Grow AmazingContainer Gardens

Container Gardening

Anything that will grow in the ground can be planted in a container, and almost any container can be used for planting.

Continuing to be a gardening staple, patio-grown plants are used more often to fill holes in your yard where beds can't be made. Decks, sidewalks and balconies come to mind. A savvy gardener can make these otherwise plain spaces into grand areas. In conjunction with regular gardens, containerized gardens are ideal for putting some wow in your outdoor living spaces. Containers are an ideal way to bring an attractive garden right to your doorstep.

Anything that will grow in the ground can be planted in a container and almost any container can be used for planting. Because of this, the variations and uses for this popular form of gardening are endless. Not just for apartment balconies, condominiums and houses with small yards you can make good use of the space-saving convenience and summer colour that container gardening offers. Many larger yards that have paved or drab areas benefit from greenery or flowering plants. Every yard is different, every gardener has his or her own idea of the perfect yard. Experimenting with planting in containers can be very rewarding for every level of gardener and in any size space.

When planting your containers don't allow old-school ideas to stifle your creativity. Many people imagine a container full of annuals, but the truth is you can use many different types of plants in your containers to give them a really unique look. You can use any number of perennials, bulbs, grasses and even tropical plants. Think of your container thriving in layers. Use tall plants to add some height, medium-size growers to create shade and fill in with trailing plants at the edges. No matter what you do, as long as the plants you choose suit your needs and your garden conditions, you can't really go wrong. Have fun and experiment. Consider the fact that most plants in Calgary cannot survive a winter in your pots or containers anyway, so have a plan 'B' for them. Plant them in a bed later. Dig up the bulbs and save them. Plant in a friend or family's yard in fall. Plants these days can get expensive, so if you can, save them. Most of all have fun and enjoy them as our summers are so very short.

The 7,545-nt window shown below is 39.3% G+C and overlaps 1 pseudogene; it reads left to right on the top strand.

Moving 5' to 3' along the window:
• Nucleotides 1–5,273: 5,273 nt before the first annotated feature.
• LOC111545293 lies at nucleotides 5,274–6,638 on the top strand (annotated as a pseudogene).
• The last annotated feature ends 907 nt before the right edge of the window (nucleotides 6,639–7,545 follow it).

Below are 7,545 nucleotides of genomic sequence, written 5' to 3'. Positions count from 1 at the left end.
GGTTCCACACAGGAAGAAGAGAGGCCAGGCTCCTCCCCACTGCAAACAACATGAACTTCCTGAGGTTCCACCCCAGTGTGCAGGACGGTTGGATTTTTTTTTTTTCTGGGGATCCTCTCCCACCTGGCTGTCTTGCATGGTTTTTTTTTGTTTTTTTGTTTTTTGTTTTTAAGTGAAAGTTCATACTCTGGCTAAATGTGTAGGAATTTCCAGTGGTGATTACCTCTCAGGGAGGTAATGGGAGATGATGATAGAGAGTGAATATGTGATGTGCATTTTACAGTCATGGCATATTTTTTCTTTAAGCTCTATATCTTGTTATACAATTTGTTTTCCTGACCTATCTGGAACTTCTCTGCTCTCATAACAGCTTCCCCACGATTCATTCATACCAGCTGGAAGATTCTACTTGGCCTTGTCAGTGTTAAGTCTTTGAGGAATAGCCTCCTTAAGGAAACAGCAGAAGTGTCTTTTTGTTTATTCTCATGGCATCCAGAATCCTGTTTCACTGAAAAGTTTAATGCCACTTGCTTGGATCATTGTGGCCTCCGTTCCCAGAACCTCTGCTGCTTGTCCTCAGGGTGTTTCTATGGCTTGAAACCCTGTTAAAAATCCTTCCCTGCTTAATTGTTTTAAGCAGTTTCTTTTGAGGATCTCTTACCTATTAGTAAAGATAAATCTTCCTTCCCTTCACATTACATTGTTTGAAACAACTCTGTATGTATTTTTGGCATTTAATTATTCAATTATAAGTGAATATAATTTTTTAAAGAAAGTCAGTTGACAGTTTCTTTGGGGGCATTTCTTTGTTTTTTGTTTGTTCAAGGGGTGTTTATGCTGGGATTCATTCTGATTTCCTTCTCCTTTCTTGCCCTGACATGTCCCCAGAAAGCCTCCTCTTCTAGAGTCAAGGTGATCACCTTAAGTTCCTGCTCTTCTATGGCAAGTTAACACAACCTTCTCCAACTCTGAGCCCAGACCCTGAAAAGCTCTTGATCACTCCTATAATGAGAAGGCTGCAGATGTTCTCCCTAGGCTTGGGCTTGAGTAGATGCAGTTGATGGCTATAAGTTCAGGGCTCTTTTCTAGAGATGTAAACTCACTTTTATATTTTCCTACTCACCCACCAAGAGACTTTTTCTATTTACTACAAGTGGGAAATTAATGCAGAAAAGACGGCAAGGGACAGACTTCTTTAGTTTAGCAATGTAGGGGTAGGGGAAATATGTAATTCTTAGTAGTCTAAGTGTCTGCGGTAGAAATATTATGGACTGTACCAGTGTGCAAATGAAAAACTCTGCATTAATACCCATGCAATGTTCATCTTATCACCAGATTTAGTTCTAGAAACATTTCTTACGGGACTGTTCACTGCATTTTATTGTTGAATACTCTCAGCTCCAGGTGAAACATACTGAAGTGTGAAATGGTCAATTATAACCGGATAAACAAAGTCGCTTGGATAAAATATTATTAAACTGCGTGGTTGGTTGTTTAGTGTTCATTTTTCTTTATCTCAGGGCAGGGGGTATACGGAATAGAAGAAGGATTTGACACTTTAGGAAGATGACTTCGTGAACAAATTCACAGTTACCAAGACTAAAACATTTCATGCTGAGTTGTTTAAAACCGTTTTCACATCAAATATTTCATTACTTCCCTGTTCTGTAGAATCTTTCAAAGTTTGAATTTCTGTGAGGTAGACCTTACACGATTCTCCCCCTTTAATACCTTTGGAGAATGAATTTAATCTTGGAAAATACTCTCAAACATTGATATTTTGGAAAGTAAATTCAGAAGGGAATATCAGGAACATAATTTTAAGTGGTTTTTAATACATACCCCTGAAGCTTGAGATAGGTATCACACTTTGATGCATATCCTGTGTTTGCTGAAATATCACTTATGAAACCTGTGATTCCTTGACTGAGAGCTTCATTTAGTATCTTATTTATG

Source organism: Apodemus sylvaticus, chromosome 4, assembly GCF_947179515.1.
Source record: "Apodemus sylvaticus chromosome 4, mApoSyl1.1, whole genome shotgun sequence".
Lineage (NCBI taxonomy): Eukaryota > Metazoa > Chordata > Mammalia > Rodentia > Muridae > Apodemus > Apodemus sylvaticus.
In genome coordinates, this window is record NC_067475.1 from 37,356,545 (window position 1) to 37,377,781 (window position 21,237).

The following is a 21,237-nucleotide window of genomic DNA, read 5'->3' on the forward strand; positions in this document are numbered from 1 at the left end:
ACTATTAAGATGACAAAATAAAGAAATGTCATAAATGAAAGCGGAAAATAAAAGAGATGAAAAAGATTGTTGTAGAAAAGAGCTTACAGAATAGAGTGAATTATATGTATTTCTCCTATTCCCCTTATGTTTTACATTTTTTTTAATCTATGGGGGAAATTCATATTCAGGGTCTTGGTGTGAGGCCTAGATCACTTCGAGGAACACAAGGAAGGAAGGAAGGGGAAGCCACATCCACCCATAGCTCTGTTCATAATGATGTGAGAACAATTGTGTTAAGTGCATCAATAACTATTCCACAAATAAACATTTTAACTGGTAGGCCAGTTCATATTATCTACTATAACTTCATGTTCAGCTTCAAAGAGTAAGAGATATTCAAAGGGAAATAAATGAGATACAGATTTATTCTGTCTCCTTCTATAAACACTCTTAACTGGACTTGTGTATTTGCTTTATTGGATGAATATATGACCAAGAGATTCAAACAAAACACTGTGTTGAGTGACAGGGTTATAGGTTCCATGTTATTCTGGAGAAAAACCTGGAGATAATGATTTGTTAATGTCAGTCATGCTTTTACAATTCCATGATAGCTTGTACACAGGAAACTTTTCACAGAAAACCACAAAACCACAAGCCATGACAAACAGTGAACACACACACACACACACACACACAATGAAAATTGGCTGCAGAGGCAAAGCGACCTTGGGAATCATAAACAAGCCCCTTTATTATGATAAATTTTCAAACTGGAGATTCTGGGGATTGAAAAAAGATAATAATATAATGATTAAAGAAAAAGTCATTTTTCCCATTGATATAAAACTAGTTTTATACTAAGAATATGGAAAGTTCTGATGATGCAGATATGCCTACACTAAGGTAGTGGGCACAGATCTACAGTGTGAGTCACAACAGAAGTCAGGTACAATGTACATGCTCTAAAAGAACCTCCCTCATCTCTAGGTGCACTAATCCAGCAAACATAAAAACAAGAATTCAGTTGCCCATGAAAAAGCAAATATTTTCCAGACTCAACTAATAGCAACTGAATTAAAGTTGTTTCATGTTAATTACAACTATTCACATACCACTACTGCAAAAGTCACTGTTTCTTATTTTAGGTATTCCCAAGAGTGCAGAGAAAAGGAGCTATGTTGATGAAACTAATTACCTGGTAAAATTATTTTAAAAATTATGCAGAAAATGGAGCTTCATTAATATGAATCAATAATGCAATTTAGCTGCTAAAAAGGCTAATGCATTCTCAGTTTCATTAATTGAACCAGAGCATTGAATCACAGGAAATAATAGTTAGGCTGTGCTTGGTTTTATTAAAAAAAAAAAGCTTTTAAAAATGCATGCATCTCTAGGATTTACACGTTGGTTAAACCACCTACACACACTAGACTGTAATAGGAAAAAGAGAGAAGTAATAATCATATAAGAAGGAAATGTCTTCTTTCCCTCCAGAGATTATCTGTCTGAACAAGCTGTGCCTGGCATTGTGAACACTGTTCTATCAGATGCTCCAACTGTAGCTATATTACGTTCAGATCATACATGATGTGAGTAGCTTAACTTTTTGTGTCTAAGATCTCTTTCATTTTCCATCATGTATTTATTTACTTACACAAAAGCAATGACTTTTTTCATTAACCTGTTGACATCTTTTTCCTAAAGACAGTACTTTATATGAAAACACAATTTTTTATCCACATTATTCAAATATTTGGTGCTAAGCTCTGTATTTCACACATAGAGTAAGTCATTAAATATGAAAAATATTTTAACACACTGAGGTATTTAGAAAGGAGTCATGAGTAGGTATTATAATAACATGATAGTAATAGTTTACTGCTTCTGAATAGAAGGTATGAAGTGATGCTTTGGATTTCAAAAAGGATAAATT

Almost any container with adequate drainage can be used for container gardening. Drainage holes are very important to ensure that the plant roots do not sit in water and rot. Most containers come with drainage holes, those that do not should be modified to include them if possible. Large pots and containers without proper drainage would benefit greatly from a layer of course gravel as the bottom layer of the growing medium. Raising the container off of the ground can further increase drainage.

Wooden blocks, a drip tray, or some other means of allowing better air and water circulation can be added to most containers. Ensure that the plant size and pot size are compatible. Plants that will become large need containers large enough to allow free root growth and ensure that the plant does not become root bound. A container holding a root bound plant will not be able to hold water and nutrients for an extended period of time and may require constant watering. Hanging baskets, window boxes, metal urns, wooden barrels and more can be used in a large variety of situations with an endless variety of plants and locations. greengate has a large selection of containers for all of your gardening needs.

Growing medium:

Soil from your garden is not particularly suited for container gardening. It's high clay content and heavy consistency does not allow adequate drainage. The most desirable growing medium is a potting mix. Potting mix comes in two forms, soil-based and soil-less. Both of the forms have their advantages and disadvantages.

Soil-based potting soil:

This soil is sterilized to destroy the weeds, disease and pests it contains. This medium has good drainage, and holds water and nutrients very well. Its heavier consistency makes it ideal for larger plants that need extra support and containers that would benefit from the stability that extra weight would provide. Slow release fertilizer can be added to soil-based mediums.

Soil-less potting soil:

Soil-less potting mix is usually peat-based. These mixtures also contain vermiculite and/or perlite. They are very light, so they are good for hanging baskets. They dry out more quickly, and need consistent checking for soil moisture. Soil-less mixes contain little or no fertilizer, so a regular application is necessary, according to the label of the fertilizer.

Soils for container gardening should be rich and porous. Charcoal can be added to the soil mixture to keep it sweet. Use crushed rock or gravel in the bottom of the containers to increase drainage, especially in containers that lack drainage holes. Be sure not to fill containers too full of soil; leave sufficient space at the top of the container for watering. Daily watering is necessary in hot weather. During damp weather, don't over-water as the plant roots may rot.

Make sure the mature size of your plants is in proportion to the size of your container.

Do not try to crowd too many plants into containers. Plants are planted closer together in containers than in the garden but they still need room to grow.


Plants grown in containers may need regular fertilization and watering due to the lack of soil available to meet their nutrition and moisture retention needs. Wilted flowers should be removed (deadheaded) to encourage further flower growth.

Do not try to crowd too many plants into containers. Plants are planted closer together in containers than in the garden but they still need room to grow.